Our daily roundup of retirement news your clients may be thinking about.

BlackRock's Larry Fink on the retirement savings crisis
Workers who are 45 and above need to include longevity in their retirement planning as the country faces a retirement savings crisis, Larry Fink of BlackRock. As people tend to be healthier and often live longer than expected, longevity should be viewed as a "blessing" that gives them the opportunity to continue working past the age of retirement. The fear of loss is a factor that keeps people from building adequate nest eggs for their golden years, and the government may consider putting up a mandatory retirement savings system to address the crisis, Fink says.  -- Businessweek

Many Americans are not prepared for retirement: Fed survey
Many households are unprepared for retirement, or simply don't plans to ever retire, with only about 25% of workers saving through an employer-sponsored 401(k) retirement plan, according to a survey. Below one-third of non-retired respondents claimed they don't have any pension or retirement savings, with 25% saying they didn't make any plans for their golden years. The poll also found that 25% of respondents who considered retirement planning had no idea how they will pay their bills in retirement.  -- MarketWatch

Roth IRA might be used to pay school loan
Although using retirement savings to pay off debt is usually not a good idea, clients can settle their student loan using money from their Roth IRA, according to Bankrate, an online provider of financial information. In response to an inquiry from a worker who has a concern over unpaid student loan, an expert said that in certain cases, this can make sense. Clients will not face a big income tax penalty if they withdraw from Roth IRA as contributions are pre-taxed, he says. When making a Roth IRA withdrawal, clients should consider "account seasoning" and know the rule that allows regular contributions to be withdrawn first, before other contributions and earnings, the expert says.  -- Yahoo Finance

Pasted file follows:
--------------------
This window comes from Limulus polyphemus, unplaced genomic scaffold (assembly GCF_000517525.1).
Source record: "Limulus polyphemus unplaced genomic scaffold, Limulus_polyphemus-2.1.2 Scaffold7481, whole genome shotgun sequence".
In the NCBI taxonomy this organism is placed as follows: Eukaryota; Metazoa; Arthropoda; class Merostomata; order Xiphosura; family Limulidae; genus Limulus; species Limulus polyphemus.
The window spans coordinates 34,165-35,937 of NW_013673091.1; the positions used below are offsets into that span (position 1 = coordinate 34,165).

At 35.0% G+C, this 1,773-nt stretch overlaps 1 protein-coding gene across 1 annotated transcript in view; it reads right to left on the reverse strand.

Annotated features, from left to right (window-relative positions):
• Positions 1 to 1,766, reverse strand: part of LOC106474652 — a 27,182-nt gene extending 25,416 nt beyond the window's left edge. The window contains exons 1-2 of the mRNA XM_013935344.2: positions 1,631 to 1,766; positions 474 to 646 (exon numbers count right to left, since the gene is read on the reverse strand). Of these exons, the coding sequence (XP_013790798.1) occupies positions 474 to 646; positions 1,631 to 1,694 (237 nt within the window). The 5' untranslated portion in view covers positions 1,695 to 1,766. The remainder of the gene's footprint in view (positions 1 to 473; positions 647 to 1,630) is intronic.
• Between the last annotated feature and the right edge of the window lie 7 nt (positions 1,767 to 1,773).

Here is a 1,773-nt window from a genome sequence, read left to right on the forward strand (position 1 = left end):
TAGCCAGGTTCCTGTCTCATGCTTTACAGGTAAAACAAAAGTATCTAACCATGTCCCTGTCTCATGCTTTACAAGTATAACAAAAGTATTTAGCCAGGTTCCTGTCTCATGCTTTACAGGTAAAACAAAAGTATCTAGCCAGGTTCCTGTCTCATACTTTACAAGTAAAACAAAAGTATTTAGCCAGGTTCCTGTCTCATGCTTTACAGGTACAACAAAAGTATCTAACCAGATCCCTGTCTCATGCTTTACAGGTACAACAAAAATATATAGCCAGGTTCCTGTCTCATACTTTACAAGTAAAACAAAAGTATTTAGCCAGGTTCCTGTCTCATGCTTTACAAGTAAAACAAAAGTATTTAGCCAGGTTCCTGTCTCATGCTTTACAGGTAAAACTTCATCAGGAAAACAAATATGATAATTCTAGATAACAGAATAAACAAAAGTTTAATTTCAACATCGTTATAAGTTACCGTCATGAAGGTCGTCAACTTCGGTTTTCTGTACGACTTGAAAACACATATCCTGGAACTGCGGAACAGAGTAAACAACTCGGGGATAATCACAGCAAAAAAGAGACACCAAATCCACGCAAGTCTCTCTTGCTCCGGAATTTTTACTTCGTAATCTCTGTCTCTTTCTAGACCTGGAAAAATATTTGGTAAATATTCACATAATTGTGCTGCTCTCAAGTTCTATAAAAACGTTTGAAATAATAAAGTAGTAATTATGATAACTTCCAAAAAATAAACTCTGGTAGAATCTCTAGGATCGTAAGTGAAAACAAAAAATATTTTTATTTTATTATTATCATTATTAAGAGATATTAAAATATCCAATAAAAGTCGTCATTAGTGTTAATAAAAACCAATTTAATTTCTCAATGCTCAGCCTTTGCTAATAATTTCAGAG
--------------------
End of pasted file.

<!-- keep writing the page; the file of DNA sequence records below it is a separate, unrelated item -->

Why the good news for retiree health care may not last
There will be no increase in Medicare premiums next year but the program's long-term financial status prompts people to think that a premium increase is not a remote possibility. The low cost of health care services means premium for Part B next year will be $104.90 per month, while there will be a $1 increase in monthly premium for Part D plan, according to the Centers for Medicare & Medicaid Services.  -- CNN Money

5 ways to confront new health-care costs in retirement
As retirees are likely to pay a bigger share of their health care expenses as employer coverage is poised for an overhaul, opening a health saving account can help them prepare for the rising costs, according to Morningstar. They may also consider working past their retirement age and file Social Security benefits only when they reach their full retirement age of 70. Clients can save money if they choose the Medicare Advantage coverage option although there are tradeoffs. They also need to account for Medicare's premium brackets when doing income planning.  -- Morningstar

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